By next year, The National Federation for the Blind and Virginia Tech will be demonstrating the use of some new technology they have partnered to create: A car for the blind. The car has technology called "nonvisual interfaces" that uses sensors to let a blind person drive by transmitting information about the car's surroundings in a nonvisual way. Whether or not the car ever makes it to the market, many agree that the work on it has been an important and inspiring reminder to dream big and challenge assumptions about what's possible.
Work on this vehicle began in 2007 when Virginia Tech entered a Defense Department contest to build a driverless vehicle. The team came up with some really creative technology for sensors that perceive traffic and avoid crashes. The National Federation for the Blind got involved in adapting the technology for a driver without sight. Here's what you should know about the new technology:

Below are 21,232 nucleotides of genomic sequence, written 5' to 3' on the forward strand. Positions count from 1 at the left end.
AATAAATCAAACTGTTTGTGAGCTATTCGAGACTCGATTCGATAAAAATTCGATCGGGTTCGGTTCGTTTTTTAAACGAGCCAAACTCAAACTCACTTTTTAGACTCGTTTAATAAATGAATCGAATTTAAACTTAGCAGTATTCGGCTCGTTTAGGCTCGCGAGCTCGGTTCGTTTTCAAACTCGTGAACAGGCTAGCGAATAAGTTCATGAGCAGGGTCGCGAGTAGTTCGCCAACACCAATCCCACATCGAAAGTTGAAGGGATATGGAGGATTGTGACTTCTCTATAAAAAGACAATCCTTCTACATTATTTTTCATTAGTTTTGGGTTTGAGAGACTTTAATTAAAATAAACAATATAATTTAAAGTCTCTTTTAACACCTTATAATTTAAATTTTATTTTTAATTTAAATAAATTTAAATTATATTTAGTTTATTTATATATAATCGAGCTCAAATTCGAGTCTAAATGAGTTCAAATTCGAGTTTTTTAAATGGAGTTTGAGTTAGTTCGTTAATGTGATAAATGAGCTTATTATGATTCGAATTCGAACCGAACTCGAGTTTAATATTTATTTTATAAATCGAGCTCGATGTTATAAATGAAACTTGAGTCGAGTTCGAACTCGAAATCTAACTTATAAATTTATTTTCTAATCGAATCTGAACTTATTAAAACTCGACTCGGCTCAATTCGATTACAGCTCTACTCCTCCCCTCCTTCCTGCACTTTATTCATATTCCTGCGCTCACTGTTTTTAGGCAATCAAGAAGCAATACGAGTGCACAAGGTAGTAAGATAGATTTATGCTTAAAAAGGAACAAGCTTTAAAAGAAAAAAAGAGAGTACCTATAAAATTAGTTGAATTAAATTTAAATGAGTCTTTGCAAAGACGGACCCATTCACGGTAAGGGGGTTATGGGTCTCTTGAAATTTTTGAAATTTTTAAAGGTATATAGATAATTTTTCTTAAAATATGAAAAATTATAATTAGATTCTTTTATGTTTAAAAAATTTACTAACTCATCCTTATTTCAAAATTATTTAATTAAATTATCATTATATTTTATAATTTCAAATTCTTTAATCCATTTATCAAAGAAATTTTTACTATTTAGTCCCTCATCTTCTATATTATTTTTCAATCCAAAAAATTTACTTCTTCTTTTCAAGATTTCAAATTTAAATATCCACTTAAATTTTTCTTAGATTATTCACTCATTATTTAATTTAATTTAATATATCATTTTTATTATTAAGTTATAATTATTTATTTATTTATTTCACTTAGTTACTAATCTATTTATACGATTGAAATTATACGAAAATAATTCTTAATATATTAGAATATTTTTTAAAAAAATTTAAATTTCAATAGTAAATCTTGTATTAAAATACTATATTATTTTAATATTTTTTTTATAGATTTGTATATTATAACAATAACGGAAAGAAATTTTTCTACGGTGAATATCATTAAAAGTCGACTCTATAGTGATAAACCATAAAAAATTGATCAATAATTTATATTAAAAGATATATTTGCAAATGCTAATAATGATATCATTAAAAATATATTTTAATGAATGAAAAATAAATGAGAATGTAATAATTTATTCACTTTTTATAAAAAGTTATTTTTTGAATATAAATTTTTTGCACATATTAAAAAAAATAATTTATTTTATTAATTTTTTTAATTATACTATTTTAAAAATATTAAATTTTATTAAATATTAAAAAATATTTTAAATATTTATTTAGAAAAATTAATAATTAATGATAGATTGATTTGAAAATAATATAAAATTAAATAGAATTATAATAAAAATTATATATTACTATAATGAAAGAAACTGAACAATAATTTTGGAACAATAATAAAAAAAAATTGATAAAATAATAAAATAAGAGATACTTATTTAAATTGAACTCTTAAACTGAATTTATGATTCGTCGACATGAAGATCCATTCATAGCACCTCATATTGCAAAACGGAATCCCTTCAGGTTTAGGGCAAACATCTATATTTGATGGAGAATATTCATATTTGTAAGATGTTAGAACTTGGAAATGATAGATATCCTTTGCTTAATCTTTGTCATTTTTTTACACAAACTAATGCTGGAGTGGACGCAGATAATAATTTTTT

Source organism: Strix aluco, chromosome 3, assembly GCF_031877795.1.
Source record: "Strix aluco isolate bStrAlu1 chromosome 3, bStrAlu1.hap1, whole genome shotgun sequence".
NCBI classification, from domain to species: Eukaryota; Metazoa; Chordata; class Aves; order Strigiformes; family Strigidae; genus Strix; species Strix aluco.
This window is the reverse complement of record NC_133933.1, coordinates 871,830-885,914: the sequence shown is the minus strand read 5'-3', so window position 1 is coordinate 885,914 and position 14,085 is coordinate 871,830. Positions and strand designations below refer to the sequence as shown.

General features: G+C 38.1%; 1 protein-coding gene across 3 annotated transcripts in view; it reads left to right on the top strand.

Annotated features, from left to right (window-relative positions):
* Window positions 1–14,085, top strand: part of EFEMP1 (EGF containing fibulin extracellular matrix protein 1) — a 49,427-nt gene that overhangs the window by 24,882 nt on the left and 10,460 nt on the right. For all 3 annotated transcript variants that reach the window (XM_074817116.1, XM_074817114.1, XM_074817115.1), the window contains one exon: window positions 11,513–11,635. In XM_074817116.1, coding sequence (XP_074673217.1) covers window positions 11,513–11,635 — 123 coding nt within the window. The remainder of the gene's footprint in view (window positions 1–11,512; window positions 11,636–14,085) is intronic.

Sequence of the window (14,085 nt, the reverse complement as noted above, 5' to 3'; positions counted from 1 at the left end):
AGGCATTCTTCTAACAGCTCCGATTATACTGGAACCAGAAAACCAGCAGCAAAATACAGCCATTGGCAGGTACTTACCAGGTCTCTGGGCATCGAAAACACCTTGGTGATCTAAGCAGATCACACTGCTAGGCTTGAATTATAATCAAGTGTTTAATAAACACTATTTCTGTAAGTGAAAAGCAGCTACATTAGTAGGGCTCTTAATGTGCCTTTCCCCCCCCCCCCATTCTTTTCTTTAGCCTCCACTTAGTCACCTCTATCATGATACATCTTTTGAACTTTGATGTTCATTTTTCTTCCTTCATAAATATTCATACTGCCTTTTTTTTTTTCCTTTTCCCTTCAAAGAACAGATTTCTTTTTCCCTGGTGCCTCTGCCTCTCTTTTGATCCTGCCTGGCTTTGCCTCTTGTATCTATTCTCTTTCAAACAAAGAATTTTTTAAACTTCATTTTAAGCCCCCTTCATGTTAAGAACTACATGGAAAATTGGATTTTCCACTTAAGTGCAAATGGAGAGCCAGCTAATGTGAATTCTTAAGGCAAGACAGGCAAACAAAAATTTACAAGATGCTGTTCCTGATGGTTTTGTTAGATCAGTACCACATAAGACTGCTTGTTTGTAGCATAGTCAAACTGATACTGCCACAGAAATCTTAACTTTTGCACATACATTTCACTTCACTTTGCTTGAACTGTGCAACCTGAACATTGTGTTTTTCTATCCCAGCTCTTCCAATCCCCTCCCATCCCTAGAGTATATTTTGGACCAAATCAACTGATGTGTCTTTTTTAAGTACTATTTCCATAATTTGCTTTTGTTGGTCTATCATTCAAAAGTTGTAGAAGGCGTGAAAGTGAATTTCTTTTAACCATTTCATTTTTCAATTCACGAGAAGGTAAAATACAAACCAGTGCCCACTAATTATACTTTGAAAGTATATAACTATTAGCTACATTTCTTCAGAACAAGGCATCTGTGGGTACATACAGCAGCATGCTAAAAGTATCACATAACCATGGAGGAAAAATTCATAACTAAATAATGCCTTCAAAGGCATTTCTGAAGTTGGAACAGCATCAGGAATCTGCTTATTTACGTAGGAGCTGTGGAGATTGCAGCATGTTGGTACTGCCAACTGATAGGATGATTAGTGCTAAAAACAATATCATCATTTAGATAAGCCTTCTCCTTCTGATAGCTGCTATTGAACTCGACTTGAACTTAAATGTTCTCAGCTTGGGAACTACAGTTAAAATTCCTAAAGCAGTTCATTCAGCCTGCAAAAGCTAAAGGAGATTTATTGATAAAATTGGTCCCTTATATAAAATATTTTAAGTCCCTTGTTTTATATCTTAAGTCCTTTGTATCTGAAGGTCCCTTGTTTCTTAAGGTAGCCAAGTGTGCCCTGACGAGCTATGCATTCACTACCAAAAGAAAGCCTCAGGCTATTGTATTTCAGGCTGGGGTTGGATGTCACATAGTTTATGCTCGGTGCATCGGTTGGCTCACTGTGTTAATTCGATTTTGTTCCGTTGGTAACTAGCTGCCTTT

- One interface uses gloves that vibrate over the knuckles. The vibrations signal to the driver when and where to turn.
- Another interface is a tablet with multiple air holes, almost like those found on an air hockey game. Air shooting out of the holes tells the driver about his or her surroundings, essentially creating a map of the objects around a vehicle.
- The technology could also be helpful on existing vehicles to make them safer.
What can you do?
Be careful not to make assumptions about what people can or cannot do, especially in an age with technology as cool as this. Learn some etiquette about how to interact with people with disabilities.